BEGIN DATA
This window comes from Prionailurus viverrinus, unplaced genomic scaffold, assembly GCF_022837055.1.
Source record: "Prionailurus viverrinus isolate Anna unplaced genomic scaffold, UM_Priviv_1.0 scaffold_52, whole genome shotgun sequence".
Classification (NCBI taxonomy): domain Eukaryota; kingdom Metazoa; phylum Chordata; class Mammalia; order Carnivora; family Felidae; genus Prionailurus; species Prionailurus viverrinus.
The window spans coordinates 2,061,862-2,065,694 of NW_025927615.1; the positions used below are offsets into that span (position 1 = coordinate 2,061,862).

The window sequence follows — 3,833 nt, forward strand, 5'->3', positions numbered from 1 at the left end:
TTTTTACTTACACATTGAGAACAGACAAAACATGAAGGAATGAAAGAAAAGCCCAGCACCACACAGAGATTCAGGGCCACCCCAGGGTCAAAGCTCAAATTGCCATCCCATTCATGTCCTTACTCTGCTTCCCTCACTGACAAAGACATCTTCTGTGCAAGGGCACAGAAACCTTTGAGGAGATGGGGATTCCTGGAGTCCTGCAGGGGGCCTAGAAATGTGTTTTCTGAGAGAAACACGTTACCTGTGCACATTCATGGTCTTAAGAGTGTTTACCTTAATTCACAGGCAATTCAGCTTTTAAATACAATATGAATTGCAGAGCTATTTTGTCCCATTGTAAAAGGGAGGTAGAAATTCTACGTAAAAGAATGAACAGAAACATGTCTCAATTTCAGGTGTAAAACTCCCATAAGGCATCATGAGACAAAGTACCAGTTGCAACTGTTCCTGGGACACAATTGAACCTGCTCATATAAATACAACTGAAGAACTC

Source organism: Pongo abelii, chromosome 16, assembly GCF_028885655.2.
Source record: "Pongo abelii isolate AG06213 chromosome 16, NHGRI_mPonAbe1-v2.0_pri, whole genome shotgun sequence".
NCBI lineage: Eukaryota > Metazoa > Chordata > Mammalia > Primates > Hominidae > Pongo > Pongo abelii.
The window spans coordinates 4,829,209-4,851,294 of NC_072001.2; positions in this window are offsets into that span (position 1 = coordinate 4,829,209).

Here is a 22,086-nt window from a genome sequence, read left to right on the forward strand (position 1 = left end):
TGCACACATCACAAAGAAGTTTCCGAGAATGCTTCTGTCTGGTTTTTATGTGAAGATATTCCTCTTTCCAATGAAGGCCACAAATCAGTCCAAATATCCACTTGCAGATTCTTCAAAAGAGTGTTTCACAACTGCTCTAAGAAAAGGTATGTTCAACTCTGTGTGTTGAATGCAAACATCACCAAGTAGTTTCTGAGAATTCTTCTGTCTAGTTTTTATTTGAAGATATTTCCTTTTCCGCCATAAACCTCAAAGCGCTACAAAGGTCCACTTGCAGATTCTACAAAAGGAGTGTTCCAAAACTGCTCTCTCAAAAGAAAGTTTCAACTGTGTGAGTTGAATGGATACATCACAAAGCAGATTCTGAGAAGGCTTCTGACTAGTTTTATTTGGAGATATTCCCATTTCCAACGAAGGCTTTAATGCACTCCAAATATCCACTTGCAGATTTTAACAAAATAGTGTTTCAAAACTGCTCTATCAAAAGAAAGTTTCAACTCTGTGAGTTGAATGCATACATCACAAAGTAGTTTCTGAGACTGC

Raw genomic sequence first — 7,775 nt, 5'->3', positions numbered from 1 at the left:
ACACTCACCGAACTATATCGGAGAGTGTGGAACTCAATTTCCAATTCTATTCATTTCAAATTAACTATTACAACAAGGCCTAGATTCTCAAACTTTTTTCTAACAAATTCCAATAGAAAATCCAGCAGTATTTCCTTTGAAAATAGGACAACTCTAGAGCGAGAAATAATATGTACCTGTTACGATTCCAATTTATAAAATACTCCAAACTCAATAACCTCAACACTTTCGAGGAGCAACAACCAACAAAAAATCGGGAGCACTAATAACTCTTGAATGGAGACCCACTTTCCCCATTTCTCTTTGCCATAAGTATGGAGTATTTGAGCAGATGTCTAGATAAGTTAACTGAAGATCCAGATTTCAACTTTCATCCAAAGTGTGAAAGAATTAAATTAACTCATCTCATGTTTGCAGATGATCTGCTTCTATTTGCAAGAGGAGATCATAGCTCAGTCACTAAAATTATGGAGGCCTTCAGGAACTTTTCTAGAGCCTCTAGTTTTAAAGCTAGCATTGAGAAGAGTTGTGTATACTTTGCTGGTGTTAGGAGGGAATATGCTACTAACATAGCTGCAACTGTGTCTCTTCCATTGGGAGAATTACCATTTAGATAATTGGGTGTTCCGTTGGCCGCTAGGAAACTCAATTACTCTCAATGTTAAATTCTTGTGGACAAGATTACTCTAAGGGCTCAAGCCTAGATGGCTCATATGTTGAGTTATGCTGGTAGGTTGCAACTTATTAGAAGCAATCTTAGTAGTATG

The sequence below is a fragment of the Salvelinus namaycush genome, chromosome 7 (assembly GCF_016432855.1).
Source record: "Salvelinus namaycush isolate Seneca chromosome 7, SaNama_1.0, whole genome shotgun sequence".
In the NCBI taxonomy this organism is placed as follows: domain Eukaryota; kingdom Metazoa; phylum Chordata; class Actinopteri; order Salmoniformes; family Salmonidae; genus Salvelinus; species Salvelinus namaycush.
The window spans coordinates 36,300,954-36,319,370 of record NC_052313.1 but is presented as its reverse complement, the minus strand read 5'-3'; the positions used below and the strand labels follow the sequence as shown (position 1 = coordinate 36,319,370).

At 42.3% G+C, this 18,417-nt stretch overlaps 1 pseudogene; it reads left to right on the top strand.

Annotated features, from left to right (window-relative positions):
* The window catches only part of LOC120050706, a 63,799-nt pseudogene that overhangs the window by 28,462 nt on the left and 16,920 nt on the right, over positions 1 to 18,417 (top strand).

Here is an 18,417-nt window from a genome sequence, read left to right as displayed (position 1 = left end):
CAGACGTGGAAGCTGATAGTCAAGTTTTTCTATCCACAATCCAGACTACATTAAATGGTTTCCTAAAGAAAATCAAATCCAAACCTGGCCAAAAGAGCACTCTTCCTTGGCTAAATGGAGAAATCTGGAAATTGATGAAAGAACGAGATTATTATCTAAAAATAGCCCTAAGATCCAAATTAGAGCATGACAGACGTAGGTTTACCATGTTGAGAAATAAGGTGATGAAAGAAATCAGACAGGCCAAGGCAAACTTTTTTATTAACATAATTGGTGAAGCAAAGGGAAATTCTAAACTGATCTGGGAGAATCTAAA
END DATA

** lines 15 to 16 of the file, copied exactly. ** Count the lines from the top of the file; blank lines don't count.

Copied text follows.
The sequence below is a fragment of the Salvelinus namaycush genome, chromosome 7 (assembly GCF_016432855.1).
Source record: "Salvelinus namaycush isolate Seneca chromosome 7, SaNama_1.0, whole genome shotgun sequence".